Healthcare personalization trends
Today’s patients have access to a greater amount of health data than ever before – and they want that data to be used for their benefit. This creates a vast number of opportunities for healthcare personalization to engage patients in their own care, drive better health outcomes and decrease costs.
The demand for personalization is most prevalent with younger patients, who grew up with technology integrated into their everyday lives. These digital natives stand to have increasing influence over the health system as they age.
“We’re already seeing that millennials and younger generations won’t be the same kinds of patients as their parents,” Eric Dishman, general manager of Intel’s Health and Life Sciences, told Phys.org. “18-to-34-year-olds already expect to have data and tools to help them manage their health, just like they do for everything else in their lives.”
With the aid of advancing technology, health care is evolving to meet these demands. Those who capitalize on the personalization trend are expected to emerge as market leaders.
Unveiling connections in patient data
Adoption of artificial intelligence is becoming widespread in health care, in large part due to three factors laid out in a recent report commissioned by the U.S. Department of Health and Human Services: patient frustration with the medical system, the pervasiveness of smart devices today and growing expectation of on-demand services such as those offered by Amazon. AI’s ability to drive personalization at scale is expected to change how health care companies interact with their patients and members and help them evolve for this new status quo.
One example of this in action is machine learning software developed by GNS Healthcare, which identifies relationships in patients’ health records and other data such as patient notes. It uses those relationships to produce hypotheses and determine which most likely occurred, and has identified a previously unknown drug interaction.
Recently, PK partnered with Intel and Sharp HealthCare to develop a Proof of Concept that health care organizations can use for machine learning-powered patient risk scoring. Designed for inpatient hospital populations, the PoC is built on a model that draws on electronic medical records to predict imminent patient health decline. The model is built using open source machine learning tools, which identify patterns in health records data and predict the likelihood of a Rapid Response Team event taking place in the next 12 hours. This allows health care organizations to achieve better outcomes through better prioritization and enablement of personalized care.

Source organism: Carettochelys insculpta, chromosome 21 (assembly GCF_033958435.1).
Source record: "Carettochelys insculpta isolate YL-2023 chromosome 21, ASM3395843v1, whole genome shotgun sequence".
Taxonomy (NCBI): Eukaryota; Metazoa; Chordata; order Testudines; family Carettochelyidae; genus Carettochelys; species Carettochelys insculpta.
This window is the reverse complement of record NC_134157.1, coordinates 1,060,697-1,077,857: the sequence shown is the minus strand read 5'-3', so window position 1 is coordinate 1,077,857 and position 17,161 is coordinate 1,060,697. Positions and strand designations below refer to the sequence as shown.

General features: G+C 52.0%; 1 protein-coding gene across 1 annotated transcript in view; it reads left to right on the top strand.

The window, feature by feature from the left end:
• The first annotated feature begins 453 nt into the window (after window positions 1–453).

New and innovative applications of AI in healthcare personalization such as these are certain to enter into force over the next several years.
Personalized digital content
Healthcare personalization has become a priority for health care marketers for good reason: 80 percent of consumers are more likely to do business with a company that offers personalized experiences. For Dignity Health, which delivers care in 22 states, personalization extends far beyond the exam room. To offer better communication with its care providers, access to medical records and streamline appointment setting, Dignity Health and PK developed a mobile app for iOS and Android. With the resulting app, patients can easily schedule appointments and review their appointment history without the need to call. Its dynamic dashboard displays personalized content based on the patient’s profile, health data and location, offering a one-of-a-kind health care experience. For more patients today, turning to their smart phone or computer for health information is a typical behavior — 62 percent of patients search for info on drug prescriptions, and 58 percent search online to diagnose their symptoms. Platforms such as these enable health care companies to provide a customized experience that aligns with modern patient demands and their own offerings.
Blockchain is solving health privacy concerns
Following numerous health care data breaches over the last few years, many patients have grown concerned about how their data is being used and stored. This presents a challenge to personalized medicine because health care providers and insurers already balance the use of patient data with HIPAA concerns. A new health care startup is seeking to alleviate these privacy concerns – using blockchain technology – to deliver healthcare personalization. Bowhead Health uses the combination of a smart home testing device and blockchain technology to offer at-home health monitoring and personalized supplements based on blood and saliva tests. Users are incentivized with digital currency tokens in exchange for health-promoting activities and sharing their health data with researchers. The decentralized, blockchain-powered technology securely stores and encrypts customer data, and patients are in control of how their data is shared and used. The company is currently beginning to manufacture its first nutritional supplements and is targeting the integration of its at-home testing kits later this year.
AI, personalized content and blockchain are among the top technologies that stand to change how care is delivered to patients. By adopting these new technologies, healthcare companies can develop engaging new experiences that deliver better outcomes and meet patient concerns.
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